CNN, in its infinite neutrality, will be hosting a "Compassion Forum" soon, to provide Sens. Obama and Clinton the opportunity to discuss faith and compassion. When I first saw a commercial for this, my initial reaction was that it seemed a bit unfair to provide such a forum for the Democrat nominees, without regard to Senator McCain. For the majority of Americans, religion is an important issue when it comes to picking a president, and thus it would seem to be advantageous to provide such an uplifting forum to only one side of the aisle.

However, on second thought, this could really be a double-edged sword. While a discussion of one's faith would normally make a candidate more likable, more human, and clearly more compassionate, both candidates may have trouble focusing on this side of the discussion. Clearly Obama will have to face some questions concerning his controversial mentor, Rev. Wright, as well as the lingering "are you a muslim" question that always seems to come up (despite being completely bogus).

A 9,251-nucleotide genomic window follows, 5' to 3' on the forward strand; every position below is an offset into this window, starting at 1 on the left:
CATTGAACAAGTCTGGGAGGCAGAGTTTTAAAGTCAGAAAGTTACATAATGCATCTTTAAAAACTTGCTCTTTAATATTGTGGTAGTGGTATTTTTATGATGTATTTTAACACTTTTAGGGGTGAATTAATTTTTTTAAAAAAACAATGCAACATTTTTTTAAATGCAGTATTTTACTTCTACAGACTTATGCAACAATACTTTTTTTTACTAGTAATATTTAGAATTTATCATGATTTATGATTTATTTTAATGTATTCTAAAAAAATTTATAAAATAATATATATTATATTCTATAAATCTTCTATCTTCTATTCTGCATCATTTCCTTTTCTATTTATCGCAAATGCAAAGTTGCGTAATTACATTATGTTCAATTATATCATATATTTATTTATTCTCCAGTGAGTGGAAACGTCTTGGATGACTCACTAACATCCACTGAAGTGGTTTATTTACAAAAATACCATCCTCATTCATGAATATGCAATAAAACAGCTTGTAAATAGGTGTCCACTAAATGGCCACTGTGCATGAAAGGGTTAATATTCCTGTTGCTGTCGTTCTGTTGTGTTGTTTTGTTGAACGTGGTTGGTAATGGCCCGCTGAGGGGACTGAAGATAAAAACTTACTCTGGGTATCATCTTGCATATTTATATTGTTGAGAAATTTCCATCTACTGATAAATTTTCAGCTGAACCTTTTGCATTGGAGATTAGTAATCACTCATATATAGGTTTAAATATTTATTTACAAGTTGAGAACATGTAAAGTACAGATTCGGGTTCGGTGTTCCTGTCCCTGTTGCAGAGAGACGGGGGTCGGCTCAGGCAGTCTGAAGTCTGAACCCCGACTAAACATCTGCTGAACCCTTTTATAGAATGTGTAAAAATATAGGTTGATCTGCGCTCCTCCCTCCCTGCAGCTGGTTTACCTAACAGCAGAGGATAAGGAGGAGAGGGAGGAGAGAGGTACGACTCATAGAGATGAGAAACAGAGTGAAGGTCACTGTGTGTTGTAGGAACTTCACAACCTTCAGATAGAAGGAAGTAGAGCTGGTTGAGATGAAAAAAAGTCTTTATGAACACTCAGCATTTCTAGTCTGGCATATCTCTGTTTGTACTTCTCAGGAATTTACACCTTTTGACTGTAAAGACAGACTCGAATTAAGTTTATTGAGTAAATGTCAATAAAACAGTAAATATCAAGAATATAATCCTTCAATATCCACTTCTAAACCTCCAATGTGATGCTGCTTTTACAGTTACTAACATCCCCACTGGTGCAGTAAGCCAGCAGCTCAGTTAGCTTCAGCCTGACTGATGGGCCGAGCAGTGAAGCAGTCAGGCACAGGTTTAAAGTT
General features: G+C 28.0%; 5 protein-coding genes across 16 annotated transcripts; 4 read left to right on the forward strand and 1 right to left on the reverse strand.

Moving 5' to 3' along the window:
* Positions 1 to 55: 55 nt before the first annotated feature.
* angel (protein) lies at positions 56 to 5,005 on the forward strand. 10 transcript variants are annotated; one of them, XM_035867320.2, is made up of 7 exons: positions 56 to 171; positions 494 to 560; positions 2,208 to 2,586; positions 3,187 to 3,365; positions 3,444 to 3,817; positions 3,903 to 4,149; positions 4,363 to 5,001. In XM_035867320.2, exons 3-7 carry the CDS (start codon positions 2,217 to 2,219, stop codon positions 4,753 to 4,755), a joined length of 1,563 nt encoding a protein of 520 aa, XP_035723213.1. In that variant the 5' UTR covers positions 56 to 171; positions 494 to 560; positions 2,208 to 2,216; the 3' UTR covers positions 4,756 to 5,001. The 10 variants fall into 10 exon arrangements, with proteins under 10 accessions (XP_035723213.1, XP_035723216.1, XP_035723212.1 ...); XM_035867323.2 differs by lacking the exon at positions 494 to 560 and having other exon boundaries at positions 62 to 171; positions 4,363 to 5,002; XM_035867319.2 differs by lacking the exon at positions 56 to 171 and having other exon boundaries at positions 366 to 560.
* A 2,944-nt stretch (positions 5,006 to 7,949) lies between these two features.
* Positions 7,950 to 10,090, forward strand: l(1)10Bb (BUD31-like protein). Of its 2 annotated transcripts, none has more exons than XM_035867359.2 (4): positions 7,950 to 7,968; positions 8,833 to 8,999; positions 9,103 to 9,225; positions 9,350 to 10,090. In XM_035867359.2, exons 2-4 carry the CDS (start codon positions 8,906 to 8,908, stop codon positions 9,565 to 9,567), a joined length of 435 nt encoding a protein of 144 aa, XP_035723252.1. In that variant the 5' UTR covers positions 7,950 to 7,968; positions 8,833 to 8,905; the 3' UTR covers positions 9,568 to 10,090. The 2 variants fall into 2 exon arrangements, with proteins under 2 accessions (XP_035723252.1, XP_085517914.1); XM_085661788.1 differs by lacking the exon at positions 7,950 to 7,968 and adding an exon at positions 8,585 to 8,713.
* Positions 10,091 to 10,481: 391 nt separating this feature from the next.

However, Hillary may have some trouble, as well. Remember her "Today is a day the Lord has made" statement? Her words were strained, and she appeared so incredibly uncomfortable talking about her faith. If she's going to get any boost out of this "compassion forum", she's going to have to speak of her faith comfortably.

Saturday, April 05, 2008

My Immigration Policy

Summer is coming up soon, which means the season to discuss illegal immigration again. Republicans and sound-minded independents are going to discuss the need to stop the illegal influx of foreigners across our borders. Soon, those opposed to illegal-activity will be endlessly called racists, the line "jobs that Americans won't do" will be used, debated, and argued ad nauseum, those sympathetic to 'the cause' will drop the word "illegal" from their vocabulary in favor of "undocumented" (as in "I'm an undocumented pharmaceutial supplier"), and millions will take to the streets to demonstrate why illegal activity is okay. Before all this gets underway, I'm going to state again my general policy on immigration.

1. Illegal immigration is illegal. Nuff said.
2. We currently only allow roughly 1 million legal immigrants per year (2007 saw 1,052,415) into a country of roughly 300 million! In my opinion, this is far too low. Immigration (of the legal variety) is a boon for America. It adds to our diversity, improves our innovation, and lets those from around the world experience the American dream. That being said, this number should be expanded several fold. I'd suggest at least 3 million per year, and personally I'd like to see 5 million.
3. Skilled and educated applicants for green cards should be fast tracked. I support them being prioritized (as they already are).